Dear clients,

Please allow us to inform you about a decision of the Court of Justice of the European Union (C-477/21, dated 2.3.2023) which may potentially represent a breakthrough in the provision of continuous rest between two shifts and during the week.

Under the current Labour Code, the employer is obliged to provide the employee with:

- uninterrupted rest between two shifts of at least 11 hours.

- uninterrupted rest of at least 35 hours per week.

The above-mentioned CJEU decision draws attention to the situation where there is a coincidence of uninterrupted rest between two shifts and during a week. In such a case, according to the CJEU's interpretation, there must first be uninterrupted rest between two shifts, followed by uninterrupted weekly rest. In practice, this would mean that the employer would have to provide 46 hours of rest (11 + 35) so that the employee first takes 11 hours of uninterrupted rest between two shifts, even if this rest is not followed by another shift, and then also takes 35 hours of uninterrupted weekly rest.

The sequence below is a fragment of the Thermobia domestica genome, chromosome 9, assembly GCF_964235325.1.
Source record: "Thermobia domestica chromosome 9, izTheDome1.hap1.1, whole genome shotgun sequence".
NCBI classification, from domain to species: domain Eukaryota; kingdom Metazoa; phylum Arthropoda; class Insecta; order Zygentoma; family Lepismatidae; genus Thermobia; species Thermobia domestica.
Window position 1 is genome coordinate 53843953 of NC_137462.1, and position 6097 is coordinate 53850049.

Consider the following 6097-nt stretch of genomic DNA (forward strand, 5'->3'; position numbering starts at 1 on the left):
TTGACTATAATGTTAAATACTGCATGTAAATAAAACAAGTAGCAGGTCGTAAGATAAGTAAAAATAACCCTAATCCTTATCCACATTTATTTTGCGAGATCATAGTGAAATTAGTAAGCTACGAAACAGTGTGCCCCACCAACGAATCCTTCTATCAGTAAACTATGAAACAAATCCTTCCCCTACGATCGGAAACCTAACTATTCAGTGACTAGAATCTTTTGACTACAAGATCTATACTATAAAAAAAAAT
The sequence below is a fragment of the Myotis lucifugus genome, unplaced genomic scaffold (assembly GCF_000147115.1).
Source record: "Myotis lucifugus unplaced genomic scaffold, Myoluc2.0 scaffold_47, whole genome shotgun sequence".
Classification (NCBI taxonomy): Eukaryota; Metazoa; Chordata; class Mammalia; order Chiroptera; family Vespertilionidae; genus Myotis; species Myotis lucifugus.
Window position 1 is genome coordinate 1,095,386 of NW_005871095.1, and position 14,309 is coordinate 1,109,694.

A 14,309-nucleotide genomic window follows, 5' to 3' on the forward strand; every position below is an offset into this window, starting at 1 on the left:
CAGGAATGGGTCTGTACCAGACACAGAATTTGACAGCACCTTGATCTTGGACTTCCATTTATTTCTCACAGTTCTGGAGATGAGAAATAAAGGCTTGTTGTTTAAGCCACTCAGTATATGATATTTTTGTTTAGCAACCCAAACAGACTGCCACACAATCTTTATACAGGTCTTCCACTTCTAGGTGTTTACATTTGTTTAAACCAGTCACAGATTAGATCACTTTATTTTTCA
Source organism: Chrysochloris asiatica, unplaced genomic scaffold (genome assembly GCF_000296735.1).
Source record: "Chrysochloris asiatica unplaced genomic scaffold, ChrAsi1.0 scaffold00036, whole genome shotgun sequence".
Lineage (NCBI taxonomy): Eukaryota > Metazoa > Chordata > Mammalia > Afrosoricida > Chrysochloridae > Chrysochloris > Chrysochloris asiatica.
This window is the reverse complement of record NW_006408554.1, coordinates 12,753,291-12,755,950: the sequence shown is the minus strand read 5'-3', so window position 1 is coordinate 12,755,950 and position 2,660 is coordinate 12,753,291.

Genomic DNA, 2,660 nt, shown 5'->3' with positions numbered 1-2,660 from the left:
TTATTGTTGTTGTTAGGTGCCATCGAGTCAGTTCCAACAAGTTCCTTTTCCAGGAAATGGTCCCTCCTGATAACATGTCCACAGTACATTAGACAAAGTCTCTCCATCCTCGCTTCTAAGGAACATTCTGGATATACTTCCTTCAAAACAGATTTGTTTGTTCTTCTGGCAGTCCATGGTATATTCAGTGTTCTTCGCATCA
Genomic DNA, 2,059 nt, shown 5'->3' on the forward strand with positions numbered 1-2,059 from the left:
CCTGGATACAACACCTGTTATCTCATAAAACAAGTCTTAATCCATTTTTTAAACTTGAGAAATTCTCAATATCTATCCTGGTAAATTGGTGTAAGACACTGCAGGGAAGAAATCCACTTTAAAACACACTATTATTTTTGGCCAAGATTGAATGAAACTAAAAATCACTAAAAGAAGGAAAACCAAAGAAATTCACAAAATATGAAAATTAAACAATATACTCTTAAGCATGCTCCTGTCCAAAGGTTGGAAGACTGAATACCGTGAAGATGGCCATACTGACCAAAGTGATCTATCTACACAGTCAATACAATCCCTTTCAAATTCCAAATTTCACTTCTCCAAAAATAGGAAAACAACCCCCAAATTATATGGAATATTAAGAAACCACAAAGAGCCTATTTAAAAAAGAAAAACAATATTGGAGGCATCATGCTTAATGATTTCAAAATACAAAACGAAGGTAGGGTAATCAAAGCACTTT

The question is how the Czech legislator, who most likely intended to set the continuous weekly rest of 35 hours in full compliance with the EU Directive, which requires a minimum continuous rest between two shifts of 11 hours and 24 hours in a week (i.e. 11+24 = 35), will approach this groundbreaking decision.

It would be suggested that there should be an amendment to the Labor Code which, in the light of the new CJEU decision, will "shorten" the continuous weekly rest period to 24 hours, effectively maintaining the current rest period of 35 hours (or 11 hours of rest between two shifts, followed by 24 hours of weekly rest). Otherwise, significant problems can be expected for many employers, particularly in shift work. Similarly, it can be expected that the Labor Inspectorate will focus on this issue.

It is thus recommended not to delay any adjustments to shift schedules, as this is not a novelty that is yet to come into force, but an interpretation of existing legislation, i.e. employers should provide compulsory rest in accordance with the above interpretation. Although the reaction of the legislator may not be quick enough, the administrative authorities may instead start to react to this inconsistency quite quickly.